As the weeks passed, I grew bolder and – more confident in facing traffic – I traversed Nathan Road, the main artery running up the spine of Kowloon, to enter the district of Yau Ma Tei, as area that was more residential than Mong Kok. Many of the three- or four-storey buildings were old, with arcades, their balconies lined with green-glazed railings patterned to look like bamboo. The roofs of some were covered in green-glazed tiles and curved upwards at the eaves. A few bore ceramic ridge tiles of dragons and lions in faded blue, red or gold. I felt an added excitement coming upon old rusty signs at the entrance to some side streets declaring Out of Bounds to Troops. It was as if I was the first explorer of my race to tread these urban jungle paths. Even soldiers had not come this way before.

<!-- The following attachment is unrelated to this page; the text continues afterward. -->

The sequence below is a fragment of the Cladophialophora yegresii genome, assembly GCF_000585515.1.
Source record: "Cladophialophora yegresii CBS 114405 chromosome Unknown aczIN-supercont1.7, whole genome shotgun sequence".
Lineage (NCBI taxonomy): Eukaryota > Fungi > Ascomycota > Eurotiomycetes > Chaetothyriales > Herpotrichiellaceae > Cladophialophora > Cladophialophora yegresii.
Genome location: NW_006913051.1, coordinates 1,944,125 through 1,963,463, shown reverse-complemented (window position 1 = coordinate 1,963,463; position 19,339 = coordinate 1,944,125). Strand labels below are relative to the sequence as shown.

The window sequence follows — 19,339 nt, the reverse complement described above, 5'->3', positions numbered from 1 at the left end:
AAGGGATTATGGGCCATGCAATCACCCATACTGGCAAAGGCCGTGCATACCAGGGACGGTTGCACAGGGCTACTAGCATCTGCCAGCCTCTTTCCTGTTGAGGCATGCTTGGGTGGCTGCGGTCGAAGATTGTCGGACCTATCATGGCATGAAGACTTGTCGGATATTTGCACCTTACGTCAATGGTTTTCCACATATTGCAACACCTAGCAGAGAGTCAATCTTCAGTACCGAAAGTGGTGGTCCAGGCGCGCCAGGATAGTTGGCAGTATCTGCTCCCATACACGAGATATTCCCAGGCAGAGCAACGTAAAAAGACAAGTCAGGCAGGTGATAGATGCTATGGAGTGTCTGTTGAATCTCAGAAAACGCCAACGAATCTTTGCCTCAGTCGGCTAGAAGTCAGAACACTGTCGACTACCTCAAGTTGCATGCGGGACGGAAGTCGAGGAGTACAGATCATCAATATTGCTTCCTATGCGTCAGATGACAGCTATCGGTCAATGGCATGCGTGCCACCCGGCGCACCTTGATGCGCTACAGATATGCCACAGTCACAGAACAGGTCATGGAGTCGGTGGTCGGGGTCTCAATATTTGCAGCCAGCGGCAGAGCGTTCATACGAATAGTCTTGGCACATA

The shops here were more traditional than those in Soares Avenue. A bakery sold soft bread buns with red writing stamped on them. Dried fish shops displayed desiccated shrimps, squid, cuttlefish, scallops, mussels, sharks' fins and other unidentifiable seafood. Butchers offered raw meat hanging from hooks under 100-watt bulbs beneath red plastic shades. Poultry shops sold chickens, ducks, quail, exquisitely plumaged pheasants and geese but, whereas the butchers' fare was slaughtered, the live poultry was crammed into bamboo cages. No self-esteeming Chinese housewife bought fowl that was not still breathing and it was commonplace to see someone walking down a street with two trussed hens clucking with avian irritation.